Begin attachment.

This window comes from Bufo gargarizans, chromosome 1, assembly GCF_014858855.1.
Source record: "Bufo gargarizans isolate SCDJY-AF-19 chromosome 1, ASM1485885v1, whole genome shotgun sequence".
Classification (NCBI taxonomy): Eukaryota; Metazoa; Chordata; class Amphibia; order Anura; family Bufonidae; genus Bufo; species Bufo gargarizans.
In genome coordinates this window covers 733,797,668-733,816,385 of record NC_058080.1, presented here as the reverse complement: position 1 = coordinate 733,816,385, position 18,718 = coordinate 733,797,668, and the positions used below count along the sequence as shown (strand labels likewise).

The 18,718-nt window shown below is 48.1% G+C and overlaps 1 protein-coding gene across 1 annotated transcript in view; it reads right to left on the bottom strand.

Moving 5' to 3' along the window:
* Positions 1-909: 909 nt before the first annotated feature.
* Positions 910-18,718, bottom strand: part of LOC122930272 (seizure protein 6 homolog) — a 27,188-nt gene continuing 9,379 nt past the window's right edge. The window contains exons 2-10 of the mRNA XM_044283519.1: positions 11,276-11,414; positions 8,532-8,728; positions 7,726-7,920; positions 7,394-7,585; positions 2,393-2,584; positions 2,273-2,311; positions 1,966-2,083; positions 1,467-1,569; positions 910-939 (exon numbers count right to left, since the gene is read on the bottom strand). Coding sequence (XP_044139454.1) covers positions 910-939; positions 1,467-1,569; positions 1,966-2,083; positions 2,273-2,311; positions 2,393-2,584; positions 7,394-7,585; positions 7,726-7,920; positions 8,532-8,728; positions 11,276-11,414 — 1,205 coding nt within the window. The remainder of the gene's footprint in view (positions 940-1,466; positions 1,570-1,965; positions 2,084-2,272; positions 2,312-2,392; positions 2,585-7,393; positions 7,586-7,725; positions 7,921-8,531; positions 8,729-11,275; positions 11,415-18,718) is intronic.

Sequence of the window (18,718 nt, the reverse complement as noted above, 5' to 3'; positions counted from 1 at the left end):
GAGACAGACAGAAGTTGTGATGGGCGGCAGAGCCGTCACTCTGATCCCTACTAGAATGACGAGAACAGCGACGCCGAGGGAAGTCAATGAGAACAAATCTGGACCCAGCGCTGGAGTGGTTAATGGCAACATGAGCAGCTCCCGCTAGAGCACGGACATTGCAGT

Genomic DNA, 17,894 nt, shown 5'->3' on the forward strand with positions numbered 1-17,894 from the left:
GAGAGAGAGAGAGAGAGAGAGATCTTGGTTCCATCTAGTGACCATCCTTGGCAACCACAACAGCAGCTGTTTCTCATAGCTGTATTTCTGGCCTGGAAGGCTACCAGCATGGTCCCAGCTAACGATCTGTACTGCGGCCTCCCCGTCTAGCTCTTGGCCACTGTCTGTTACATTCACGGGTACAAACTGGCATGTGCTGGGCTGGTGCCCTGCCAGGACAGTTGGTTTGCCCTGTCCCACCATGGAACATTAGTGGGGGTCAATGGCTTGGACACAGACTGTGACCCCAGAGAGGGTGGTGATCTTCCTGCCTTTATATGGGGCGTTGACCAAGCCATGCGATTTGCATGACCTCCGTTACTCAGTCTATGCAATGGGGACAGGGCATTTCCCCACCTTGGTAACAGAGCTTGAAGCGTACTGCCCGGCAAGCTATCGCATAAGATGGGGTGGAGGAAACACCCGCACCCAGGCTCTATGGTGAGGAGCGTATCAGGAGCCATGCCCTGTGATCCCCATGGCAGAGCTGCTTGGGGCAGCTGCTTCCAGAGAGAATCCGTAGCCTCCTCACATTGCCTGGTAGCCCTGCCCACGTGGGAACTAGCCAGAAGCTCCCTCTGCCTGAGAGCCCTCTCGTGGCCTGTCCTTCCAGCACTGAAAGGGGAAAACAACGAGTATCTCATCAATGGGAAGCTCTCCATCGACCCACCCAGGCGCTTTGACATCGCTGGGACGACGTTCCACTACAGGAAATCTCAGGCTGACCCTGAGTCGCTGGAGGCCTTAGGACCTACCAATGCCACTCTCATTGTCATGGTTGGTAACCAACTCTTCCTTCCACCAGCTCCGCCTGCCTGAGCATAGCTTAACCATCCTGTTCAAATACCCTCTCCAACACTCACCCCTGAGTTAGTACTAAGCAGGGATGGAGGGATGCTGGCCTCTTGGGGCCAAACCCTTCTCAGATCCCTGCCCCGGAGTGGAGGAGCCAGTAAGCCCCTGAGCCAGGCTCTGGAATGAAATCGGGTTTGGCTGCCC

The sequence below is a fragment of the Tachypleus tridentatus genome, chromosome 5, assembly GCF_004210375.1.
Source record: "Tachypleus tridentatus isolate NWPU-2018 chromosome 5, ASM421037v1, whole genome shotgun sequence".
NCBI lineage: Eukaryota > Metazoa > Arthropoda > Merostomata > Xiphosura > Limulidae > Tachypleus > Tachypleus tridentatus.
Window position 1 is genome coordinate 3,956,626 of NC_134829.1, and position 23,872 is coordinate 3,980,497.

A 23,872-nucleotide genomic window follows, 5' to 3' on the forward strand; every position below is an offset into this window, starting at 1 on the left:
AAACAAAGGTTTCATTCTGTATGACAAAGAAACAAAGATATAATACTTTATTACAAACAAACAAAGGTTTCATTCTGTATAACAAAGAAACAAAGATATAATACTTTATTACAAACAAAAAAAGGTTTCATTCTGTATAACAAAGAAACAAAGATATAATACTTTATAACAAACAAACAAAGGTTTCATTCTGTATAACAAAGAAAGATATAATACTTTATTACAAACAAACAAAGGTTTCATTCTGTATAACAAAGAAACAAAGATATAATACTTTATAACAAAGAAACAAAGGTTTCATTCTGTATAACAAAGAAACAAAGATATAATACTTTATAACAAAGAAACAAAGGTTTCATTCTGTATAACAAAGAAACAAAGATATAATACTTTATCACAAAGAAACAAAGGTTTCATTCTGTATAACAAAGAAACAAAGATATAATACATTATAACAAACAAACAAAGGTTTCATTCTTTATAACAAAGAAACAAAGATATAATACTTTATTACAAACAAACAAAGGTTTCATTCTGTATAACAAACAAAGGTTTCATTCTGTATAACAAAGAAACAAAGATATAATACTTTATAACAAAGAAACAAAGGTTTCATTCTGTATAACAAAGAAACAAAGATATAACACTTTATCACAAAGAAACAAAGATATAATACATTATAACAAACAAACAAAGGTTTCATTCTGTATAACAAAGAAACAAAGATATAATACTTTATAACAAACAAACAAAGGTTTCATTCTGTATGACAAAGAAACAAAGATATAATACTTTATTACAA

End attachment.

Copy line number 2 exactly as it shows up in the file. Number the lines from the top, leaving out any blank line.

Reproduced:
Source record: "Bufo gargarizans isolate SCDJY-AF-19 chromosome 1, ASM1485885v1, whole genome shotgun sequence".